4. The unmanned aerial vehicle of claim 1 wherein said lower end of said aerodynamic central body portion comprises a payload bay.
5. The unmanned aerial vehicle of claim 4 further comprising an extended nose section coupled to said lower end of said aerodynamic central body portion.
6. The unmanned aerial vehicle of claim 5 further comprising a payload within said payload bay.
7. The unmanned vehicle of claim 5 further comprising a payload within said extended nose section.
8. The unmanned aerial vehicle of claim 7 further comprising imaging equipment protruding from said extended nose section.
9. An unmanned aerial vehicle, said unmanned aerial vehicle comprising:
an aerodynamic central body pylon, said aerodynamic central body portion comprising an upper end and a lower end;
a removably attached right upper wing, said removably attached right upper wing coupled to said upper end of said aerodynamic central body pylon, said removably attached right upper wing comprising one or more thrust producing elements;
a removably attached left upper wing, said removably attached left upper wing coupled to said upper end of said aerodynamic central body pylon, said removably attached left upper wing comprising one or more thrust producing elements;
a removably attached right lower wing, said removably attached right lower wing coupled to said lower end of said aerodynamic central body pylon, said removably attached right lower wing comprising one or more thrust producing elements; and
a removably attached left lower wing, said removably attached left lower wing coupled to said lower end of said aerodynamic central body pylon, said removably attached left lower wing comprising one or more thrust producing elements.
10. The unmanned aerial vehicle of claim 9 wherein said aerodynamic central body pylon further comprises a main body section comprising a vertical symmetric airfoil.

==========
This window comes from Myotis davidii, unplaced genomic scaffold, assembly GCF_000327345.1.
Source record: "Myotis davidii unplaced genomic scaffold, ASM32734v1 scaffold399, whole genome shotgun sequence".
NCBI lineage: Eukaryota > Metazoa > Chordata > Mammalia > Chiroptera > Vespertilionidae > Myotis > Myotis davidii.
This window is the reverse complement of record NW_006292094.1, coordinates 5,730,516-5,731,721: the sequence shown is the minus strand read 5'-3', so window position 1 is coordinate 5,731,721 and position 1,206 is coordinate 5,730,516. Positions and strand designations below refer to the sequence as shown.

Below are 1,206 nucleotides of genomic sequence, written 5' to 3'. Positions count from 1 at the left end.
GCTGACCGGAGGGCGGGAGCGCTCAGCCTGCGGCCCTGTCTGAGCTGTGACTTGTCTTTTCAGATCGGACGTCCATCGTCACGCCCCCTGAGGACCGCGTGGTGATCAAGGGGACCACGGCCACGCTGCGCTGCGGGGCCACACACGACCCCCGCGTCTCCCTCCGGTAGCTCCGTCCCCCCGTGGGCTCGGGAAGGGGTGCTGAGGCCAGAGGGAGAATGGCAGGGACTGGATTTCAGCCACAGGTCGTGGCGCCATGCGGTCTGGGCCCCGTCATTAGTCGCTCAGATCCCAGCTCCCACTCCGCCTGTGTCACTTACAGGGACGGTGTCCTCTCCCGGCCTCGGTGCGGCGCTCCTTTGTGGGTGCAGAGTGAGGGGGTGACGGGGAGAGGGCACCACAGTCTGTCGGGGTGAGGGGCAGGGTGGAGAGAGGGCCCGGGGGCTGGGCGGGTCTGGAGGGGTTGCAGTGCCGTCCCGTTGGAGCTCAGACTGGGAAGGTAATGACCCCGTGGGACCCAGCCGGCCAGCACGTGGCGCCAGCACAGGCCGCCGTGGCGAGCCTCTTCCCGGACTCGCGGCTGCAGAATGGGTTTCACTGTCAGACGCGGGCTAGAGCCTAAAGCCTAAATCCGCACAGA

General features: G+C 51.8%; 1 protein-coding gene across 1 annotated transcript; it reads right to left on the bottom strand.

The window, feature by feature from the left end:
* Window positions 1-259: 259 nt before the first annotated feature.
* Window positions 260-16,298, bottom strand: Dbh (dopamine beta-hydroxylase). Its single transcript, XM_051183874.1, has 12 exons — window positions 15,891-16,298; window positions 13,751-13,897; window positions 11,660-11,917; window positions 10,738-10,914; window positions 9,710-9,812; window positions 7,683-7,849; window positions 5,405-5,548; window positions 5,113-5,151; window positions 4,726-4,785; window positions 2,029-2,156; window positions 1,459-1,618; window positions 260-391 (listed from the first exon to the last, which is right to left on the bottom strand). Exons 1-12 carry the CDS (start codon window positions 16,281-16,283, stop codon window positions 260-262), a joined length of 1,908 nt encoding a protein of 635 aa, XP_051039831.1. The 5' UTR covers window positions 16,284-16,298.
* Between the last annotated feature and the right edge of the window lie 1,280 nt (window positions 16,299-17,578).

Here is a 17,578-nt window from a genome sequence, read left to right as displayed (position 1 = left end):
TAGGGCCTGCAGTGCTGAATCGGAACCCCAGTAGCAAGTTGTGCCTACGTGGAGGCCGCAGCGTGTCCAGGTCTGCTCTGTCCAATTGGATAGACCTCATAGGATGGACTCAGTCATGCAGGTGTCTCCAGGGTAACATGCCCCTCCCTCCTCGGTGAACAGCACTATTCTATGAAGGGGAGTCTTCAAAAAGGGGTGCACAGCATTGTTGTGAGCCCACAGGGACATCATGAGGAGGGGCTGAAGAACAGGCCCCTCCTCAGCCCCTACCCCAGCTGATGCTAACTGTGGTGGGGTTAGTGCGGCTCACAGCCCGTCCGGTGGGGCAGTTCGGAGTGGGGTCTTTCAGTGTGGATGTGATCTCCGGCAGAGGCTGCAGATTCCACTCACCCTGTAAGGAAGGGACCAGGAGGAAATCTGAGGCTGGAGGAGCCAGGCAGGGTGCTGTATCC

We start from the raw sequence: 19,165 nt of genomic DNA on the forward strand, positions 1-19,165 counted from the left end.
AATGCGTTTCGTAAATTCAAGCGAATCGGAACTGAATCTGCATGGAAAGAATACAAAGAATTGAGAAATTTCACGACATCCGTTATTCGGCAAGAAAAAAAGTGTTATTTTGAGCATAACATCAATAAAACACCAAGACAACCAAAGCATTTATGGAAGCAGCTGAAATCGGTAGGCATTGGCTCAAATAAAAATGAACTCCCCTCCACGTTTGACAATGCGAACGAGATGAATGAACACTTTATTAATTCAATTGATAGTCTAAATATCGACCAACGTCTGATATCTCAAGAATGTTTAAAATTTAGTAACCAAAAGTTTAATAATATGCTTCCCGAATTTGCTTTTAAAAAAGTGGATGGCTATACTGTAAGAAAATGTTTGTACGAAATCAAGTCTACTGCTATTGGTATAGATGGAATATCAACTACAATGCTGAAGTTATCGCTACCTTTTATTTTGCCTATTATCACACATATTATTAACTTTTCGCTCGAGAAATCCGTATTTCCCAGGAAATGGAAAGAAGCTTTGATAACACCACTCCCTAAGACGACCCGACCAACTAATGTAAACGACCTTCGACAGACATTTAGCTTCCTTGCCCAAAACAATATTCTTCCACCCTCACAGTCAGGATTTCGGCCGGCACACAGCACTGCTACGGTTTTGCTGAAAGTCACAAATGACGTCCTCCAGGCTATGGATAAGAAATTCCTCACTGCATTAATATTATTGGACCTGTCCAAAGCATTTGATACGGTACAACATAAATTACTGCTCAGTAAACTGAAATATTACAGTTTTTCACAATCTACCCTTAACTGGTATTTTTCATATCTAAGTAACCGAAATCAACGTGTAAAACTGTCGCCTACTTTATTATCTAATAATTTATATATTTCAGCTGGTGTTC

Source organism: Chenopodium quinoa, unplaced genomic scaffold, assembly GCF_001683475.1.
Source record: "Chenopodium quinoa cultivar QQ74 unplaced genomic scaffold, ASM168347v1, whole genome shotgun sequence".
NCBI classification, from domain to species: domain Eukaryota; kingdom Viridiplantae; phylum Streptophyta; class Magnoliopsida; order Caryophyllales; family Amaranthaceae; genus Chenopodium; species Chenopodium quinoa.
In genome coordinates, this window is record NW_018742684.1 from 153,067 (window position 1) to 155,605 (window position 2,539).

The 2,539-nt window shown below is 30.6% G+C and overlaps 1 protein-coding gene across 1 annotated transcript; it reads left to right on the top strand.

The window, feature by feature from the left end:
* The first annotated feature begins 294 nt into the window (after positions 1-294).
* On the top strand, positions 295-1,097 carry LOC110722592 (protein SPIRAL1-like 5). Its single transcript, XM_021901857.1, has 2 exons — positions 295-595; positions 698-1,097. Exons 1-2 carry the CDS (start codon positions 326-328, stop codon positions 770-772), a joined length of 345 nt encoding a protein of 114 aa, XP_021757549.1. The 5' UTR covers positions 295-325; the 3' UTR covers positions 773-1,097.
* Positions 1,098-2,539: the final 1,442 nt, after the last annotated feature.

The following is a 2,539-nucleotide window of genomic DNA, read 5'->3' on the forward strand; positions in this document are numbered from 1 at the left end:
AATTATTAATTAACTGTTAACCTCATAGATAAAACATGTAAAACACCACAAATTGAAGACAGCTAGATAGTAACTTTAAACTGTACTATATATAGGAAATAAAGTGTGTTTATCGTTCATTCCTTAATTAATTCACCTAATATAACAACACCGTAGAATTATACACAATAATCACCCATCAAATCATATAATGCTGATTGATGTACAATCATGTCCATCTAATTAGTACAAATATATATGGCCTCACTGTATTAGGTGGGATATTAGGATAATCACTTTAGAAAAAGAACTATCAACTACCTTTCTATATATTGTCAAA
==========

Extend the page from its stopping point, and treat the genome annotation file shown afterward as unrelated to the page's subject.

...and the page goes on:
11. The unmanned aerial vehicle of claim 10 wherein said aerodynamic central body portion further comprises a plurality of blend sections which aerodynamically blend said vertical symmetric airfoil to said right upper wing, said left upper wing, said right lower wing, and said left lower wing.
12. The unmanned aerial vehicle of claim 9 further comprising an extended nose section removably attached to said lower end of said aerodynamic central body portion.
13. The unmanned aerial vehicle of claim 9 wherein the length of said left upper wing is the same as the length of said right upper wing, and wherein the length of said left upper wing is the same as said left lower wing, and wherein the length of said right upper wing is the same as said right lower wing.
14. The unmanned aerial vehicle of claim 11 wherein the length of said left upper wing is the same as the length of said right upper wing, and wherein the length of said left upper wing is the same as said left lower wing, and wherein the length of said right upper wing is the same as said right lower wing.
15. The unmanned aerial vehicle of claim 9 wherein the length of said left upper wing is the same as the length of said right upper wing, and wherein the length of said left upper wing is longer than said left lower wing, and wherein the length of said right upper wing is longer than said right lower wing, and wherein the length of said left lower wing is the same as the length of said right lower wing.
16. The unmanned aerial vehicle of claim 11 wherein the length of said left upper wing is the same as the length of said right upper wing, and wherein the length of said left upper wing is longer than said left lower wing, and wherein the length of said right upper wing is longer than said right lower wing, and wherein the length of said left lower wing is the same as the length of said right lower wing.
17. The unmanned aerial vehicle of claim 9 wherein the length of said left upper wing is the same as the length of said right upper wing, and wherein the length of said left upper wing is shorter than said left lower wing, and wherein the length of said right upper wing is shorter than said right lower wing, and wherein the length of said left lower wing is the same as the length of said right lower wing.
18. The unmanned aerial vehicle of claim 11 wherein the length of said left upper wing is the same as the length of said right upper wing, and wherein the length of said left upper wing is shorter than said left lower wing, and wherein the length of said right upper wing is shorter than said right lower wing, and wherein the length of said left lower wing is the same as the length of said right lower wing.